Which ever way you look at it it needs changing and we all hope that a more streamlined and efficient system will be in place by next year.

Post Script:

We’ve just returned from a meeting organised by the leader from the Indian Army team that was called about fixing ropes on Lhotse.

The task in hand is that 9 loads need to be taken to Lhotse High Camp and 4 Climbing Sherpas are needed for fixing. The Indian Army team offered to take 3 loads & provide 2 fixing Sherpas. Our team are currently ferrying 12 loads to from C1 to C2 so we are a bit stretched but we’ve promised to get a load to Lhotse High Camp. IMG promised some load carries. Himex are busy focussing on S Col fixing but are supplying oxygen for the fixing team.

Then there was just awkward silence with team representatives looking at their shoes and avoiding eye contact. After a bit of gentle coercion we were eventually one fixing Sherpa short of a full compliment. It’ll be sorted but it really was like pulling teeth.

And guess what? Some teams haven’t paid!


And even better there’s a team who have 15 people on Lhotse permits but they claim that none of them are climbing – they’re just going to C2. Everyone needs to be on a permit to be at EBC or above but if these people aren’t climbing Lhotse then why, oh why, didn’t they put them on a Nuptse permit? This would still allow their clients to go to C2 but would be US$1,000 per person cheaper.

There’s something fishy going on off the coast of Grimsby.

To pee or not to pee? – that is the question.

Clearly Tim has gone off his rocker I hear you say. But this is just one of the aspects of high altitude mountaineering that I thought I’d share with you.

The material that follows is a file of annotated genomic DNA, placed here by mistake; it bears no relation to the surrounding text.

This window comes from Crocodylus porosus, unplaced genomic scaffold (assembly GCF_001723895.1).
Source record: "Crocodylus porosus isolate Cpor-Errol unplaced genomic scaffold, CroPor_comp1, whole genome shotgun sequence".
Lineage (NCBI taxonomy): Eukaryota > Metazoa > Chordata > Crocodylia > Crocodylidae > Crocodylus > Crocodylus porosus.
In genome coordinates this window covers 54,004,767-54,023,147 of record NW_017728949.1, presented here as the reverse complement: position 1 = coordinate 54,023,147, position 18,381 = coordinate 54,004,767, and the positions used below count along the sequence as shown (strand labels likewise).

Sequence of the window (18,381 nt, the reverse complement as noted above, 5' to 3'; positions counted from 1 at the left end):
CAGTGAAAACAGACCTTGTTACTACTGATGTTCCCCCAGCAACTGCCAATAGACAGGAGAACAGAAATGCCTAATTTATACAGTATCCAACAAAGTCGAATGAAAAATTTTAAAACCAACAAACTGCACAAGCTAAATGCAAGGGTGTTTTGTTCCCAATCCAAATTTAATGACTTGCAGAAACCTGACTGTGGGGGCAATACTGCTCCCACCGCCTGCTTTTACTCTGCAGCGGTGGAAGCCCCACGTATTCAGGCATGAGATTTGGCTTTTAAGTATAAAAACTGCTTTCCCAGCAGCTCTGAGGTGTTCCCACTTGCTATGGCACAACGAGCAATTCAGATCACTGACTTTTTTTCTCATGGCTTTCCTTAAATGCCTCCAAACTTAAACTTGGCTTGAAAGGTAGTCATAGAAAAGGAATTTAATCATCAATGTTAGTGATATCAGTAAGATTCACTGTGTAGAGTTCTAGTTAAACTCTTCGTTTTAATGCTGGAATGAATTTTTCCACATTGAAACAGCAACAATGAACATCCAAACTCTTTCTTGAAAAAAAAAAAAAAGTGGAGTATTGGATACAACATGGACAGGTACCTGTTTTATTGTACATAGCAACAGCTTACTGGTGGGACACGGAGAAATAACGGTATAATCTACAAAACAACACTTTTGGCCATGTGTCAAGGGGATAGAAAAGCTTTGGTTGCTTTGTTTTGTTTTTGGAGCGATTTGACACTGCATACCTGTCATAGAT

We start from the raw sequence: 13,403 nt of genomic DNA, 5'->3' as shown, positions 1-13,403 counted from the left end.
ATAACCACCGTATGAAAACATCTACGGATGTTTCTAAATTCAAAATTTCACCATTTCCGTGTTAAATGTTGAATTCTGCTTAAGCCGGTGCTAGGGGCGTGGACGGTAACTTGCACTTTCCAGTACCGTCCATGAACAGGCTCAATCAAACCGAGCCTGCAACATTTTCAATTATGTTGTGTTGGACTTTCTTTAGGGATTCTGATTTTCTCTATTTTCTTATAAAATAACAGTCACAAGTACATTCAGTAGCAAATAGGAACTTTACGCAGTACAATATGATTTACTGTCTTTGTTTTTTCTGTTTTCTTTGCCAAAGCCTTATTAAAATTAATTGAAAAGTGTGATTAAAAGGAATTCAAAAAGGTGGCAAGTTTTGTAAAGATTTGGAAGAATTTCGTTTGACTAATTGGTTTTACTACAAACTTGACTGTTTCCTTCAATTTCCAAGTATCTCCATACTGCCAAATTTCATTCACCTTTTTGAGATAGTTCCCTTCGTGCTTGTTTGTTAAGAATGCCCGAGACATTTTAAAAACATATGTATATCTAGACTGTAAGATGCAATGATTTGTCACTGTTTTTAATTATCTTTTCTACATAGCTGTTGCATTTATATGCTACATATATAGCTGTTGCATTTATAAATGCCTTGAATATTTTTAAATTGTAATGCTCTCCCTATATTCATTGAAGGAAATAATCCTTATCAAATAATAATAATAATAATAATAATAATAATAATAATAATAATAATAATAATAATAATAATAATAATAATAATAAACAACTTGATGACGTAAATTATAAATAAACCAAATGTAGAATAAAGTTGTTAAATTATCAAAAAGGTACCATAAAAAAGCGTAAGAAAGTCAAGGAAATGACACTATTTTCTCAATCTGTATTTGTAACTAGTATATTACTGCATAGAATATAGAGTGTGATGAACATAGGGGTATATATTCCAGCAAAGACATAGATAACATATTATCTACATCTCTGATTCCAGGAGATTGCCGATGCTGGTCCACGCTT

Chris and I are off to Camp 1 tomorrow night and even though we’ve been getting to know each other for the past 4 weeks we are about to be thrust in to a new level of intimacy (perhaps thrust isn’t the best turn of phrase).

What generally happens on the hill is that after we’ve eaten we are tucked up in our down sleeping bags by around 8 because it is just too cold to be sitting around playing cards or standing outside staring at the stars.

So after a few minutes wrestling out of clothes and in to sleeping bags it’s time for a quick read and then slumber. And when sleep comes it can be really really deep. I generally have a fantasticly deep sleep and then wake up bursting for a wee (a side effect of being at altitude is that the body makes you pee more because of a pH imbalance that occurs).

But it’s cold out there and I’m all toasty in my bag. And, hey, I can hang on for a while until it’s time to be getting up. Or can I? I generally doze on and off for ages trying to get back to sleep but the feeling of discomfort is soooo overwhelming that returning to sleep is nigh on impossible. Best check the time to make sure I can make it until breakfast, and it’s then that I discover that it’s only around 11.30p.m. Aaarrrggghhh!